Are there any other indicators one might want to follow in the context of the "how much money is there to drive asset prices" question? The answer is that yes, there are several. However, these indicators are merely telling us something about the sentiment and positioning of various groups of investors. Changes in these indicators have of course no bearing whatsoever on the amount of money extant in the economy. The money supply is wherever it is at any given moment (it currently grows every day, albeit at a slowing rate), while these indicators are all over the place. However, Tom Lee has very likely referred to one or more of these indicators. We infer this because he certainly didn't mention the money supply and whenever analysts broach the "cash on the sidelines" myth, these are the data they are as a rule talking about. In one sense there is a kernel of truth to the idea: individuals can certainly alter the allocation of their income between consumption, cash holdings and investments. If they as a group want to hold less cash and more investment assets, money will decline in purchasing power relative to such assets, ceteris paribus.
The first data point we want to look at are retail money market funds. These merely tell us how much of their investable savings members of the public have stashed in "safe" money market accounts. In other words, this number indirectly tells us something about the public's willingness to invest in assets considered either risky or safe. Below we show two charts relating to this money market funds: the percentage of Rydex assets held in money market funds (a sentiment measure of active small stock market traders), as well as retail money funds in toto and where they currently stand historically. Note that the second chart shows a dollar figure, so given the decline in money's purchasing power, it is in even worse shape than it looks on a superficial level.
Rydex money market fund assets as a percentage of all Rydex assets have hit their lowest level since March 2000 at the end of 2013. Not a propitious indication with respect to the "cash on the sidelines" myth. Rydex traders sure seem to be as "all in" as they ever get.
All retail money funds (NYSE:NSA) - over the past 18 months. They have been mired near the lowest levels in 16 years.
There is certainly no indication whatsoever that the public currently has a strong preference for safe money market investments. The public has in other words likely already piled into "risk," including stocks.
Another indicator that is worth examining is the amount of cash held by mutual funds relative to their assets. As a "signal" it has not been very useful for quite some time now, but it nevertheless tells us something about the sentiment of fund managers. As a long-term chart reveals, the previous secular bull market was undergirded by a great deal of skepticism on the part of this group, and it ended when its skepticism vanished into thin air in late 1999/early 2000. What do these luminaries currently think? They are at their most bullish in all of history, and as fully invested as they can possibly be.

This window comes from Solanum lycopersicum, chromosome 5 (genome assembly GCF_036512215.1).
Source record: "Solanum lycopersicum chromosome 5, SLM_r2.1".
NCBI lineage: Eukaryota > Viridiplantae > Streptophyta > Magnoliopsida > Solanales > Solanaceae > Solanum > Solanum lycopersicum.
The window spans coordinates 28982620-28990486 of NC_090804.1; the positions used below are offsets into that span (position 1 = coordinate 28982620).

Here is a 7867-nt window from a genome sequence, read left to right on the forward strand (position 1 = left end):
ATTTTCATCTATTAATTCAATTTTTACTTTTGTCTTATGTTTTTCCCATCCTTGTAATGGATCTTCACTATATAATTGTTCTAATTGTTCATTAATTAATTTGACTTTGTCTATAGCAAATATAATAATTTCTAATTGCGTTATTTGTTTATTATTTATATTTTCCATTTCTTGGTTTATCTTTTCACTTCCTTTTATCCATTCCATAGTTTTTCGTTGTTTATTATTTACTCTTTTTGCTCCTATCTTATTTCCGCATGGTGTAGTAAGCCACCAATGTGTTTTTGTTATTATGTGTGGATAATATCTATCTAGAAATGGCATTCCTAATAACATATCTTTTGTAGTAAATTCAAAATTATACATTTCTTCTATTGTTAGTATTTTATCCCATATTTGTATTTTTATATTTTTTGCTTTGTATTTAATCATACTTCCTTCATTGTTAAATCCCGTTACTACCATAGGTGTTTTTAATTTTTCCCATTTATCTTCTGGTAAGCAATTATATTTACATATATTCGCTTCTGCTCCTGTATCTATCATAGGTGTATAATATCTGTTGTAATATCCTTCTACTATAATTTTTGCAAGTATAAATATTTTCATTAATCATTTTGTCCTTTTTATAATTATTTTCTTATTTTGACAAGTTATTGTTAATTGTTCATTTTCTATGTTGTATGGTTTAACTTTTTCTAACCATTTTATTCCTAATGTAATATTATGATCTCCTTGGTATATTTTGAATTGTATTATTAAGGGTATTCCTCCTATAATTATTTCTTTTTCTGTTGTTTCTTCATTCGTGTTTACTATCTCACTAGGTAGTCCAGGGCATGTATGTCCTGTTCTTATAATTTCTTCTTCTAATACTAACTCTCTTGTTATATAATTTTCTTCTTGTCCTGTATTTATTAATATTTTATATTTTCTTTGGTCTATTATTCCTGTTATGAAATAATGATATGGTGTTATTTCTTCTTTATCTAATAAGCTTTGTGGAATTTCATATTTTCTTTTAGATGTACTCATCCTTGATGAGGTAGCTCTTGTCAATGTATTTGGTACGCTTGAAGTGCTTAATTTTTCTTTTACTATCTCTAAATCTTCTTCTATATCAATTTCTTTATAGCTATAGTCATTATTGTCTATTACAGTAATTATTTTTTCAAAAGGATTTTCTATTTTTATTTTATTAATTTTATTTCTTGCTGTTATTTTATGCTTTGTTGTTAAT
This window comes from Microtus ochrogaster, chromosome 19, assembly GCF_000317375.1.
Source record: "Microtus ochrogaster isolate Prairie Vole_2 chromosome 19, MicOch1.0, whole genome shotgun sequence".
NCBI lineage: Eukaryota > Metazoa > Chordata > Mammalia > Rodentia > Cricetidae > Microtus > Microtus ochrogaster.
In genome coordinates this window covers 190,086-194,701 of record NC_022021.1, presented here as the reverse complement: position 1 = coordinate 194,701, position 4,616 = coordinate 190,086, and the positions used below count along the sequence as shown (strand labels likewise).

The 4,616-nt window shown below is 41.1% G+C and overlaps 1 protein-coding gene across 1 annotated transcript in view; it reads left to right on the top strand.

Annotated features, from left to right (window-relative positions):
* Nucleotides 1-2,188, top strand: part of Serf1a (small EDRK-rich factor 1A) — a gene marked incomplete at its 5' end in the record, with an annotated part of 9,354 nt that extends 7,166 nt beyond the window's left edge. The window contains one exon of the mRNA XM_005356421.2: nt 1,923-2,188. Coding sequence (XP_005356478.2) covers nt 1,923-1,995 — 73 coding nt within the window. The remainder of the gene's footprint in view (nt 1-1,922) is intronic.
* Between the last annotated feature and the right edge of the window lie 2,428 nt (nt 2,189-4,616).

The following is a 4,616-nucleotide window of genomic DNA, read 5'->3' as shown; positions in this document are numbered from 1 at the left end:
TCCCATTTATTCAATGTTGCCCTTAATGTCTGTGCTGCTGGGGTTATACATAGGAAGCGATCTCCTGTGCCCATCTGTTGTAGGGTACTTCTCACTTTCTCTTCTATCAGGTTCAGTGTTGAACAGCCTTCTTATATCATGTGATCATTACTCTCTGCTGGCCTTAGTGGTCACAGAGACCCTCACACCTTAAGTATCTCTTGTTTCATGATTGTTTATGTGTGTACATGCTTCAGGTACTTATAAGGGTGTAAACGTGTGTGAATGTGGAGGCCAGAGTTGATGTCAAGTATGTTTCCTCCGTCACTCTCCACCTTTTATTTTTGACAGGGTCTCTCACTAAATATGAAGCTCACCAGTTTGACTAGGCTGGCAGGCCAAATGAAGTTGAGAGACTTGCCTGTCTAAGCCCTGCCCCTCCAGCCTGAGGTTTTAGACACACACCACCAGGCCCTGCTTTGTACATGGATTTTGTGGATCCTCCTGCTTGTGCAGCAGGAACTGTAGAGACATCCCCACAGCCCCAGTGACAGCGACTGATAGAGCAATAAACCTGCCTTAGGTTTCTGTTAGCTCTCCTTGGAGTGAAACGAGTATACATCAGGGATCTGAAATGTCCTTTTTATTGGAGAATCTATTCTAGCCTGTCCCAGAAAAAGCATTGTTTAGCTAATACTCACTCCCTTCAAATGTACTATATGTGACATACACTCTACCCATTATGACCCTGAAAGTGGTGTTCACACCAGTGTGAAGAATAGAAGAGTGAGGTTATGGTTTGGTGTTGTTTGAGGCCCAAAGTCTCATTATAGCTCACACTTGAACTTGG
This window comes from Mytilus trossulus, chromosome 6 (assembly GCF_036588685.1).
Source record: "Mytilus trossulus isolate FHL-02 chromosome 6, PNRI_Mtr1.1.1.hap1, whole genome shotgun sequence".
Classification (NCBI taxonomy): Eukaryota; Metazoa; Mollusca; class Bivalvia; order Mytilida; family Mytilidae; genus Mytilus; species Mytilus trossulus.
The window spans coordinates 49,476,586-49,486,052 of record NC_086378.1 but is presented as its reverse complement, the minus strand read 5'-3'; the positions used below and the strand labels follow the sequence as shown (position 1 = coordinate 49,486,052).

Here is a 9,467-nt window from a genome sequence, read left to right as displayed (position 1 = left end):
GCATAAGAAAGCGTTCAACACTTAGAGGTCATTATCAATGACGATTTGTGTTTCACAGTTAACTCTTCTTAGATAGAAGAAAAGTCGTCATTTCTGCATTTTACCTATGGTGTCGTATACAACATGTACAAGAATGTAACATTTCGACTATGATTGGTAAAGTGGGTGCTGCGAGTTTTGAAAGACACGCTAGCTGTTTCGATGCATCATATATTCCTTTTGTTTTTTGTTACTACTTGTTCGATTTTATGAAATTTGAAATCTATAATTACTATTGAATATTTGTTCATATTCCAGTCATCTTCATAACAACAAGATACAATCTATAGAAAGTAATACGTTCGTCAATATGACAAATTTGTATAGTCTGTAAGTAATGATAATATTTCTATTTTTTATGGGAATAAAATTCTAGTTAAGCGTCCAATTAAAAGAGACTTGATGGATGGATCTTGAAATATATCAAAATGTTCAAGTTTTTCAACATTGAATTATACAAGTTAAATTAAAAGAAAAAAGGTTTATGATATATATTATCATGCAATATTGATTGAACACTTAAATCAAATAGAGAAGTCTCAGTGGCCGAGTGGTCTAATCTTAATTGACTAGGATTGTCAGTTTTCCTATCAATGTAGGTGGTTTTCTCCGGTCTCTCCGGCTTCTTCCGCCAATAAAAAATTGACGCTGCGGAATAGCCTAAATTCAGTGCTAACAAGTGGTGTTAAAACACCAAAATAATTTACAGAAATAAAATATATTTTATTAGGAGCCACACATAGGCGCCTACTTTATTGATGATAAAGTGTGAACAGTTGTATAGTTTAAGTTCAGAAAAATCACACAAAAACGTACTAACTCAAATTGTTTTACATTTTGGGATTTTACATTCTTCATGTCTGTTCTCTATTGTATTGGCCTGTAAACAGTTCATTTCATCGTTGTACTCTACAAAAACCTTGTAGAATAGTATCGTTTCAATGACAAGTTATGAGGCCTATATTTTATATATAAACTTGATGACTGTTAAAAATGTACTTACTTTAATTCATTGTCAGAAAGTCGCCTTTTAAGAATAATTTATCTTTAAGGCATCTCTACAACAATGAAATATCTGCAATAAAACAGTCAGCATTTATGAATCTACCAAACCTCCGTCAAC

Mutual fund cash – fund managers were deeply pessimistic in the first decade of the last secular bull market, and when their pessimism gradually unwound in the 1990s, the bull market went into overdrive and became the biggest bubble in terms of valuations ever seen. Right now this group harbors exactly zero skepticism and is invested up to its eyebrows.
Finally, one can also examine margin debt, which shows us the extent to which investors are prepared to speculate with borrowed money. It is well known that margin debt currently stands at a record high, but below we show a chart from Doug Short that gives us a close-up of the investor net credit situation at the NYSE, which is at its most deeply negative level in history.
Apart from the fact that the entire "cash on the sidelines" argument is extremely flawed on a fundamental level, it is in our opinion quite dubious for a market expert to invoke this myth in view of such data points. This is not the picture of "fuel for a bull market in its middle innings," it is rather a warning sign with an exclamation point.
NYSE credit balances are deeply negative and investor 'net worth' is thus at its lowest level ever. Fuel for a bull market certainly existed in late 2002/early 2003 and again in late 2008/early 2009, but by now margin debt has expanded to truly vertiginous heights. Not even the tech mania of 2000 can any longer hold a candle to this.
The Only Source of Additional "Sidelines Cash"
Apart from individuals altering the allocation of their surplus funds – which is something a few of the above charts are giving us indirect information about – money supply growth is the only way in which additional cash can become available for investment in the stock market. Money is either created via inflationary lending on the part of the fractionally reserved banks, or by the Fed directly, in permanent open market operations (or "temporary" ones that are continually rolled over). "QE" is also a kind of permanent open market operation, and has been the major source of money supply inflation since the 2008 crisis. Note here that "QE" creates both excess bank reserves and new deposit money, as the primary dealers the Fed buys assets from are legally non-banks, even if most of them are subsidiaries of licensed banking institutions (if the Fed buys securities directly from a bank, only excess reserves are created).
Money supply growth is clearly the main driver of stock prices. It would be a refreshing change if prominent market analysts had the intellectual honesty to occasionally point this fact out.
Here is a picture of all the actual "sidelines cash" created over time – with the period since 2008 highlighted:
Money TMS-2. Here it is, the "sidelines" cash. All of this newly created money of course continues to exist and is held by someone. In that sense, it is therefore always "on the 'sidelines."
The "cash on the sidelines" myth has more lives than a cat. No matter how often the logical fallacy underlying it is pointed out, Wall Street continues to propagate it. Nevertheless, money and credit are of course extremely important factors in the analysis of asset markets. The above provides what are hopefully a few useful pointers as to which data one should keep an eye on in this context.
Charts by St. Louis Federal Reserve Research, Casey Research/Michael Pollaro, Doug Short (advisorperspectives), SentimenTrader